Hi all. I'm here in Downeast Maine where no mildew is reported also, but when I get home in late June I will send a pic of almost white leaves on my Lilac. Mildew starts about the time the Bee Balm / Monarda blooms. It doesn't seem to hurt the plants, and I'm certain it is related to the many days over 85F / 30C with 90% humidity and nights above 70F / 20C. Many plants get it, especially the mints, roses and even Tulip Poplars. The Mid-Atlantic region is notorious for the difficulty we have growing roses, for instance, and one of the main impediments is fungal prevalence. But I digress....

Jeff, transplanting a lilac is as simple as firing up the tractor, putting a chain around the clump and towing it to the new spot. Digging a hole for it is an option. Seriously though, lilacs root easy in the spring, and even an old cactus wrangler should not have a problem. Water well during dry spells.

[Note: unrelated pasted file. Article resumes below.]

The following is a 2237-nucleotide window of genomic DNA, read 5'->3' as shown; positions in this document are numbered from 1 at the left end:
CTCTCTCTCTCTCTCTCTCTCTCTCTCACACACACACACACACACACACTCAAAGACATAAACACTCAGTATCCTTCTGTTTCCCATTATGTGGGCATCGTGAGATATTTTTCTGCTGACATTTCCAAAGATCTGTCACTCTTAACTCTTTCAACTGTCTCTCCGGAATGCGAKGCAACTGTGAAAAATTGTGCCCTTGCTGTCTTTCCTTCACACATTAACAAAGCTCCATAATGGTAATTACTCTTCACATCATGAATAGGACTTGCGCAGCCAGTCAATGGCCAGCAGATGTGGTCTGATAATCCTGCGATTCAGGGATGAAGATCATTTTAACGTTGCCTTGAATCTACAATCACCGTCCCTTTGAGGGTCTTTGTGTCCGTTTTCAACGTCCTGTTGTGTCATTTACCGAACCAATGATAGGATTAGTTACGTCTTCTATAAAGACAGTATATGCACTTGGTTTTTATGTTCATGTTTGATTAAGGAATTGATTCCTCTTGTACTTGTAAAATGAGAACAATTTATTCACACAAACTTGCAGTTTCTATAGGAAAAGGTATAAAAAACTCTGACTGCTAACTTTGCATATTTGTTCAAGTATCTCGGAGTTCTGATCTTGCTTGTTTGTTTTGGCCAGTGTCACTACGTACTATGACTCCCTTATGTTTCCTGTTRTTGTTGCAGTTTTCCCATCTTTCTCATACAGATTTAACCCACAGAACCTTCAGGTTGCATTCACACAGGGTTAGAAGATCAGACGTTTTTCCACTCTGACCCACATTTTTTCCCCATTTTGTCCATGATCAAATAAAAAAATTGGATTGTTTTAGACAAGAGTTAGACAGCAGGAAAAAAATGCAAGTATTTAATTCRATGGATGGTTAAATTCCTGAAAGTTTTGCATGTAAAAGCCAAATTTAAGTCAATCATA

The Crabapple however can ne a bit trickier. Ideally, it will be dug before the leaves show. Roots tend to be wide and shallow, with only a couple of deep taproots. Water well for the first 2 years if it is dry. A ten foot crab. Wow, might be a little much for old people to move without help from young'uns.

Which leads me to note that many upright crabs around here are defoliated by late July from mildew and other fungus (leaf spot, rust and the like). Although they make a gaudy statement in the spring, watching the leaves turn black, brown and then fall in mid-summer is why I have resisted the urge to plant one. Give me the biennial blooming species any day over the naked hybrids that bloom every spring.